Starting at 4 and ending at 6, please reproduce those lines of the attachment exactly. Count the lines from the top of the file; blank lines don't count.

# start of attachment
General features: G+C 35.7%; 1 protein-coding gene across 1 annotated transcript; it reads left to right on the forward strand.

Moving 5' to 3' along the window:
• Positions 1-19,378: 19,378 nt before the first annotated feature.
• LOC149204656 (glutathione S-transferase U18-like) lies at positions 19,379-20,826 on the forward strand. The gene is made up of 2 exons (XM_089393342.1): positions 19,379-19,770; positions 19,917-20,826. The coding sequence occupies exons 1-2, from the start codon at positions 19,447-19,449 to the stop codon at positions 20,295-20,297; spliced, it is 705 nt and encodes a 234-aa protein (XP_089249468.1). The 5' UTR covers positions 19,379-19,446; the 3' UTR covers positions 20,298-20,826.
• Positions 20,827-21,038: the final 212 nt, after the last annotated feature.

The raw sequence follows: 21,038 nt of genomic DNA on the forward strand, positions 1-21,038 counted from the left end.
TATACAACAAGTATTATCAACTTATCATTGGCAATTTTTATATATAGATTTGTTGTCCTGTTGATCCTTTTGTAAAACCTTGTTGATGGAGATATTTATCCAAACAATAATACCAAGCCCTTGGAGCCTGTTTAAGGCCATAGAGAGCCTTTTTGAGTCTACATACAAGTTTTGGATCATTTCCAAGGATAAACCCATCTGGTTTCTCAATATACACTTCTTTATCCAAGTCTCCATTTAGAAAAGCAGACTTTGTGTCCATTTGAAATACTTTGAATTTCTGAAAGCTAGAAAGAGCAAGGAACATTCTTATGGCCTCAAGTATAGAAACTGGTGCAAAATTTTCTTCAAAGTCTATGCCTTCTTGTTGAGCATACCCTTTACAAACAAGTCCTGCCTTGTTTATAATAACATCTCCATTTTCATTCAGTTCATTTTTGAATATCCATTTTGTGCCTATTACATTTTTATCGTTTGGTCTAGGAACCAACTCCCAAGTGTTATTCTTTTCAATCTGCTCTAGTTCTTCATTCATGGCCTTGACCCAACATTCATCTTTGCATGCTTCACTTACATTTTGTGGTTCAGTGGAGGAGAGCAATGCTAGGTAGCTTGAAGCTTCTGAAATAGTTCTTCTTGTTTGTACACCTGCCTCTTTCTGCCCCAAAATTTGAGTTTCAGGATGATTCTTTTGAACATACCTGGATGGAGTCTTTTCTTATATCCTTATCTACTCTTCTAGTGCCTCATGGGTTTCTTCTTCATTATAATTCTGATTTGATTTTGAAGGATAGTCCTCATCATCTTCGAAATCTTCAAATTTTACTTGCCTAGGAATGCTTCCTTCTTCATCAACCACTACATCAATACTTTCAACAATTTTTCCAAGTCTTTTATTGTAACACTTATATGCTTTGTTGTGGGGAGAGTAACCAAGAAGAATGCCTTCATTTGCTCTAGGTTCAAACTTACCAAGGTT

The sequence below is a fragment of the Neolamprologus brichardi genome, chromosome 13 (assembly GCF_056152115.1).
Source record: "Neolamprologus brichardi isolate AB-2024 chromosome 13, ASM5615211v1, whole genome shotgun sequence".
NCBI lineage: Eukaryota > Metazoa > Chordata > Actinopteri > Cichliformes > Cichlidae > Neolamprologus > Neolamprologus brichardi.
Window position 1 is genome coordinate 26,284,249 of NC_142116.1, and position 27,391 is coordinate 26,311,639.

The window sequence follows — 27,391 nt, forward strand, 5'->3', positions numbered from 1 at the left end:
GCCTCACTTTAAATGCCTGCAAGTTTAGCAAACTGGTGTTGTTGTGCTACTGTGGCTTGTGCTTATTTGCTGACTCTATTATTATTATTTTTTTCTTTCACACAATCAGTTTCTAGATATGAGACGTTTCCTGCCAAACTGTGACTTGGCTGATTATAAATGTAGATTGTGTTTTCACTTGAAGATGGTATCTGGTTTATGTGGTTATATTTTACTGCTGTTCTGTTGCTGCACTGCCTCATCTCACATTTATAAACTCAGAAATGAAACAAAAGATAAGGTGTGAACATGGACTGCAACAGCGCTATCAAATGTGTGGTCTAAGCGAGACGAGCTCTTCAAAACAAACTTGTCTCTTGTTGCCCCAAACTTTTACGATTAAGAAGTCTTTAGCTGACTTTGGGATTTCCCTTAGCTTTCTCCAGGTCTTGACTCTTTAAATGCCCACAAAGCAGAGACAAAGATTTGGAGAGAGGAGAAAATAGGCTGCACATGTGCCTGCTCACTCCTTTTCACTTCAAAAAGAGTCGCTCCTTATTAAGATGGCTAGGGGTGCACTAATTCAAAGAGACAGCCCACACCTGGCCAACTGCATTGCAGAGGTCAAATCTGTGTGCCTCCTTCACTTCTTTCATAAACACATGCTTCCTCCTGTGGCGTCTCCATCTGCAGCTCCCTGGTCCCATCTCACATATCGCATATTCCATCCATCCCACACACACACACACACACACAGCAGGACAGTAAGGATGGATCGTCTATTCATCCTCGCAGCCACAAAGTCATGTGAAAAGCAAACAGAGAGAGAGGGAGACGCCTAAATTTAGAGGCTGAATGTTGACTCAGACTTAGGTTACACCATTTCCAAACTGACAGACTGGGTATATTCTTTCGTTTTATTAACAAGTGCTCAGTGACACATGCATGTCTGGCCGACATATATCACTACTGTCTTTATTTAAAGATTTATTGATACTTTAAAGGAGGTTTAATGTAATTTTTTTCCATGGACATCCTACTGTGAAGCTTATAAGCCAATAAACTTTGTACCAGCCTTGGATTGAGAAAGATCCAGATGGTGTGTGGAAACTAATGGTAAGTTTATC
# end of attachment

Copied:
• LOC149204656 (glutathione S-transferase U18-like) lies at positions 19,379-20,826 on the forward strand. The gene is made up of 2 exons (XM_089393342.1): positions 19,379-19,770; positions 19,917-20,826. The coding sequence occupies exons 1-2, from the start codon at positions 19,447-19,449 to the stop codon at positions 20,295-20,297; spliced, it is 705 nt and encodes a 234-aa protein (XP_089249468.1). The 5' UTR covers positions 19,379-19,446; the 3' UTR covers positions 20,298-20,826.
• Positions 20,827-21,038: the final 212 nt, after the last annotated feature.

The raw sequence follows: 21,038 nt of genomic DNA on the forward strand, positions 1-21,038 counted from the left end.